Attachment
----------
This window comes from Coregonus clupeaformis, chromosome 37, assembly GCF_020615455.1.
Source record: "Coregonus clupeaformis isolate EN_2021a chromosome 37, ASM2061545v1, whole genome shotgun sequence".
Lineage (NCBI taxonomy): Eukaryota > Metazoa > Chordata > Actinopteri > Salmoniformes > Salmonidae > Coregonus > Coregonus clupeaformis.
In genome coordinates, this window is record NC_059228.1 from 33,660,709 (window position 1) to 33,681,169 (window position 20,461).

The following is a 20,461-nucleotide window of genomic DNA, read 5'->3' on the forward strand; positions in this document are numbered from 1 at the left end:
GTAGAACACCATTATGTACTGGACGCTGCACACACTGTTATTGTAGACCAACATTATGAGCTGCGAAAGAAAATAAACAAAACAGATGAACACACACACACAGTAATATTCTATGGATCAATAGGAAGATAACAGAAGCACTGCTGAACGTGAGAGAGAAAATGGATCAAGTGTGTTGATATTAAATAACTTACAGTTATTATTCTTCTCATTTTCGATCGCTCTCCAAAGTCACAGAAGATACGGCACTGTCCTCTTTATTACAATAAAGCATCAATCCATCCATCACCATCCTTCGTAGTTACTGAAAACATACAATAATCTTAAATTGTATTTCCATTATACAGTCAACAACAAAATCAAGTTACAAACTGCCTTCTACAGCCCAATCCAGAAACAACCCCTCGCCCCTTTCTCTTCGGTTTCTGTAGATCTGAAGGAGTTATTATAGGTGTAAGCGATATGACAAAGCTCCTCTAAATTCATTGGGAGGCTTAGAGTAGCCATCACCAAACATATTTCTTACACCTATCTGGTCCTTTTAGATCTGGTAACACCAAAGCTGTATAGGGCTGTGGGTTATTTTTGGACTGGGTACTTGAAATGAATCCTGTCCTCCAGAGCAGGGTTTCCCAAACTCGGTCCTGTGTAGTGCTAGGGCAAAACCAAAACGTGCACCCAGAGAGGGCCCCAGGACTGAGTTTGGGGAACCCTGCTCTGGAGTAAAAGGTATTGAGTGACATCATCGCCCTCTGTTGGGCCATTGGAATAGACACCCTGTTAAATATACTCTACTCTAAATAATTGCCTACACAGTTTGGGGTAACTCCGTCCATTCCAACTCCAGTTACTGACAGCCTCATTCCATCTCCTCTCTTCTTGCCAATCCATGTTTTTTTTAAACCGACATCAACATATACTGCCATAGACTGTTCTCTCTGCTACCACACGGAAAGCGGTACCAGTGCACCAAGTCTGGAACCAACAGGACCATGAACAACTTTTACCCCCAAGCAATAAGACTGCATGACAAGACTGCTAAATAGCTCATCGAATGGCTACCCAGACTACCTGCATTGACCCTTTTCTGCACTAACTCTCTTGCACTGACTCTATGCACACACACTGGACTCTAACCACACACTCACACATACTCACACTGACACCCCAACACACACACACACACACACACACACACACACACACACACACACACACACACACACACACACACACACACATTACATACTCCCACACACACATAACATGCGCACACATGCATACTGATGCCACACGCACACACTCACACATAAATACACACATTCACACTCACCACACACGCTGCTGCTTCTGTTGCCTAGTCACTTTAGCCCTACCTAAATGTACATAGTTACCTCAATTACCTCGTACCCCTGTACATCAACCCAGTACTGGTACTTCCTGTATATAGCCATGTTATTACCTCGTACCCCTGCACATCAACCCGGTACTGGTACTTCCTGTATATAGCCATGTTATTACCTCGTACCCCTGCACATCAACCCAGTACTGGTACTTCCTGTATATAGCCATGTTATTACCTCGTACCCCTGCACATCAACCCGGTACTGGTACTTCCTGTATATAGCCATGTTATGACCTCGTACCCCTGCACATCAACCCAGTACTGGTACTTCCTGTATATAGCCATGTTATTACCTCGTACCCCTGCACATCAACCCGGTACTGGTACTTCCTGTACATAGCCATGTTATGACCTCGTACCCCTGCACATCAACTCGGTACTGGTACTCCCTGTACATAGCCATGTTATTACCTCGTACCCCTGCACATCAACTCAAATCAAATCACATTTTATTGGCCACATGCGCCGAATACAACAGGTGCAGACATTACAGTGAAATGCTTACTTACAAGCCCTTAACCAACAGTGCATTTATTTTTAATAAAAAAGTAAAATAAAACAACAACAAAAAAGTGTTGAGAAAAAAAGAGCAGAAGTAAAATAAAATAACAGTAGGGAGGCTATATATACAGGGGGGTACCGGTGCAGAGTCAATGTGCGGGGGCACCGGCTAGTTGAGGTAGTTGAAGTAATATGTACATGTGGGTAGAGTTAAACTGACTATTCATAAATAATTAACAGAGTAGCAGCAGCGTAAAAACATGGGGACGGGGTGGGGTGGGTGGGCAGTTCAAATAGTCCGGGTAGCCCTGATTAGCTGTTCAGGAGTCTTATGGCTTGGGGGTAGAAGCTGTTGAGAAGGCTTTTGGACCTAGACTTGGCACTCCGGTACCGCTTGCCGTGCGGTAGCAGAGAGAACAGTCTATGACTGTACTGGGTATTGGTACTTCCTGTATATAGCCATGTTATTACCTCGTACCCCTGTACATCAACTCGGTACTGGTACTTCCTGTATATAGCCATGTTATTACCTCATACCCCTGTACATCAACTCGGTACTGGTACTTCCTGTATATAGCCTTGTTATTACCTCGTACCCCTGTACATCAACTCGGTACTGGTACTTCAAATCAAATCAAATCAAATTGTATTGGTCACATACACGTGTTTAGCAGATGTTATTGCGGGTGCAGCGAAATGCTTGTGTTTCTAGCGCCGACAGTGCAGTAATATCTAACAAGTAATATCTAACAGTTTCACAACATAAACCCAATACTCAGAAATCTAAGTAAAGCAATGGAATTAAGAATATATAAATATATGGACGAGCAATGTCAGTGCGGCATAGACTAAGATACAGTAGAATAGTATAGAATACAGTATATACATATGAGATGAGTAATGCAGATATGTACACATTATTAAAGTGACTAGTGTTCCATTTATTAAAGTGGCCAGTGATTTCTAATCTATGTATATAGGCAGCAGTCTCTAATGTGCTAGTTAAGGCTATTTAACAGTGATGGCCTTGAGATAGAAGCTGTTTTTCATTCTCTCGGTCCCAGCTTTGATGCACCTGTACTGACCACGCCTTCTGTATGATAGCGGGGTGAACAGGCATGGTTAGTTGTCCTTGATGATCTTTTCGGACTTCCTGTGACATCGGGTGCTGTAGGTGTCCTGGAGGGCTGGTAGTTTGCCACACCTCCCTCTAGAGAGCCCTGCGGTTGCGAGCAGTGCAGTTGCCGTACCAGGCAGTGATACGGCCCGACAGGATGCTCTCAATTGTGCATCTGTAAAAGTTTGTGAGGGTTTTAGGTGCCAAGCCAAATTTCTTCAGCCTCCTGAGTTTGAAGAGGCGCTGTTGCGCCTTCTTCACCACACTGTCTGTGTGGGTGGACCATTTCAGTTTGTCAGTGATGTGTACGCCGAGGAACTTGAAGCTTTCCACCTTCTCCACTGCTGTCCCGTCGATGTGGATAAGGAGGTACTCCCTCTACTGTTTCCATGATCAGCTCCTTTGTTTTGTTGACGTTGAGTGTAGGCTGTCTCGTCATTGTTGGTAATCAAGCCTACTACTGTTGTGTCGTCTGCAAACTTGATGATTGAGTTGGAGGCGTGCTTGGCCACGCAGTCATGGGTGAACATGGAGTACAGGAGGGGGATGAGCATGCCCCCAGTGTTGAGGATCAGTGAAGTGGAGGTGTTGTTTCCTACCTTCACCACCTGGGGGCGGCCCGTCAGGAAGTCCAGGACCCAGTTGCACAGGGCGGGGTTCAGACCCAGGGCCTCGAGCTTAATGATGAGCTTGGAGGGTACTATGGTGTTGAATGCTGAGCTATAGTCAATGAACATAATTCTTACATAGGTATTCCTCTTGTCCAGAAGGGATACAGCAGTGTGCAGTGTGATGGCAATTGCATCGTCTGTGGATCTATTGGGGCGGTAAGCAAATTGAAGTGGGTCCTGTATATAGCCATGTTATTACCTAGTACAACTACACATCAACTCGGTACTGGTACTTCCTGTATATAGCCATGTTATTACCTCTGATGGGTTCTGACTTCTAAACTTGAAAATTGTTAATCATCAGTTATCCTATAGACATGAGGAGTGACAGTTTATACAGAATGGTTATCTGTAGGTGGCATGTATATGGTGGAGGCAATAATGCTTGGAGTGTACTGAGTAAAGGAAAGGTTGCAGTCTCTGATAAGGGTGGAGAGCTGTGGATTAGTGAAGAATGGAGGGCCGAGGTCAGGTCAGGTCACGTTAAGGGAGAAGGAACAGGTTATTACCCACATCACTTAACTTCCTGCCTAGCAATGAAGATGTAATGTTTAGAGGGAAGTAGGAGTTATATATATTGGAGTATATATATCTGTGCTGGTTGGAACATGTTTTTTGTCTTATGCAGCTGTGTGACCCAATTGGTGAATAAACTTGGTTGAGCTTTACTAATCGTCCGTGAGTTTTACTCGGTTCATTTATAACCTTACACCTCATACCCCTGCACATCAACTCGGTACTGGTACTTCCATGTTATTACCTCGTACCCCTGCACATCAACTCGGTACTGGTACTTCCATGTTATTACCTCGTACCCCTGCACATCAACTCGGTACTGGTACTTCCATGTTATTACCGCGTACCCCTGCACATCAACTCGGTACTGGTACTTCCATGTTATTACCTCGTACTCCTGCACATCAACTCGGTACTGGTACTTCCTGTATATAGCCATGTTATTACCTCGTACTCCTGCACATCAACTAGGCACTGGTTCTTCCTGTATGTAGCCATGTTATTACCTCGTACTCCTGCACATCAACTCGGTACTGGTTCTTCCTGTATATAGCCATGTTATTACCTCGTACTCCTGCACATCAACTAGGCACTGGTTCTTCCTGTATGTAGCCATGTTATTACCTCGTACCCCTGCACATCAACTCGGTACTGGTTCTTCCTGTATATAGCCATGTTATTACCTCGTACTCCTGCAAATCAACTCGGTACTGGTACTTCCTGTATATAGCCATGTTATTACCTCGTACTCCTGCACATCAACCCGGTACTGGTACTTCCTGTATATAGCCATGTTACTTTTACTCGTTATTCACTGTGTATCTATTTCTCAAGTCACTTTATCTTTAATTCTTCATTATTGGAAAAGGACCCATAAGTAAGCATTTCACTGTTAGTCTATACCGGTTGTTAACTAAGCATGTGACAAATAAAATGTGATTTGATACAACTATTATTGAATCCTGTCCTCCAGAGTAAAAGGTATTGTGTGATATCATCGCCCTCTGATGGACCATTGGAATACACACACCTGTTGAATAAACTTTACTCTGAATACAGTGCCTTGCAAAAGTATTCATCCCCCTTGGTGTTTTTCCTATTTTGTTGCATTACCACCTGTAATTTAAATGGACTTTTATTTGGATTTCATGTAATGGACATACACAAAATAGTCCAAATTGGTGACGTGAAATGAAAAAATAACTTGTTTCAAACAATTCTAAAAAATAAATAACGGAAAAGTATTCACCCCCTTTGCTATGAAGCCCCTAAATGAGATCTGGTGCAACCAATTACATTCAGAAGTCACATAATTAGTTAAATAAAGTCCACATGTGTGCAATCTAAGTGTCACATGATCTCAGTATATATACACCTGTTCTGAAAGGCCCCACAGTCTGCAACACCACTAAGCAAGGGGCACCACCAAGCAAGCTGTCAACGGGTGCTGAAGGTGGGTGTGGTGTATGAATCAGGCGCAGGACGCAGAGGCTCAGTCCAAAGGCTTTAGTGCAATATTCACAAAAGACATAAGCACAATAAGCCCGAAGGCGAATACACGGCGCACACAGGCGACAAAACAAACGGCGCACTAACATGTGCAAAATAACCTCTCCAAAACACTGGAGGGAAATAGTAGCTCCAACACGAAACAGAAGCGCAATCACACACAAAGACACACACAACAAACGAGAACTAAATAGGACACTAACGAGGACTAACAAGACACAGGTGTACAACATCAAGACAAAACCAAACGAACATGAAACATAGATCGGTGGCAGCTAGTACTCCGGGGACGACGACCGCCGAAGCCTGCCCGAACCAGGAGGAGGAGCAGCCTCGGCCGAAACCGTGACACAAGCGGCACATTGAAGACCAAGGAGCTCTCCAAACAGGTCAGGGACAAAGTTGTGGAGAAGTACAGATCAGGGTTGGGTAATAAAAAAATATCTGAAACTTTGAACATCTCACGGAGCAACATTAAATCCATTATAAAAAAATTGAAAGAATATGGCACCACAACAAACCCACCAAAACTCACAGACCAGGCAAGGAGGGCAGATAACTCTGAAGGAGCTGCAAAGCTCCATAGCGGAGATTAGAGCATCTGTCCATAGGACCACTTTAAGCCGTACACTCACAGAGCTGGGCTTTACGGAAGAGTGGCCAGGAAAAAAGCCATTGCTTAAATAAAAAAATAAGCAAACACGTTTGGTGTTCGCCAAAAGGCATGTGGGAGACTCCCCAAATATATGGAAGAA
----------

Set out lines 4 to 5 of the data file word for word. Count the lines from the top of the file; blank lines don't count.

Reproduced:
In genome coordinates, this window is record NC_059228.1 from 33,660,709 (window position 1) to 33,681,169 (window position 20,461).

The following is a 20,461-nucleotide window of genomic DNA, read 5'->3' on the forward strand; positions in this document are numbered from 1 at the left end: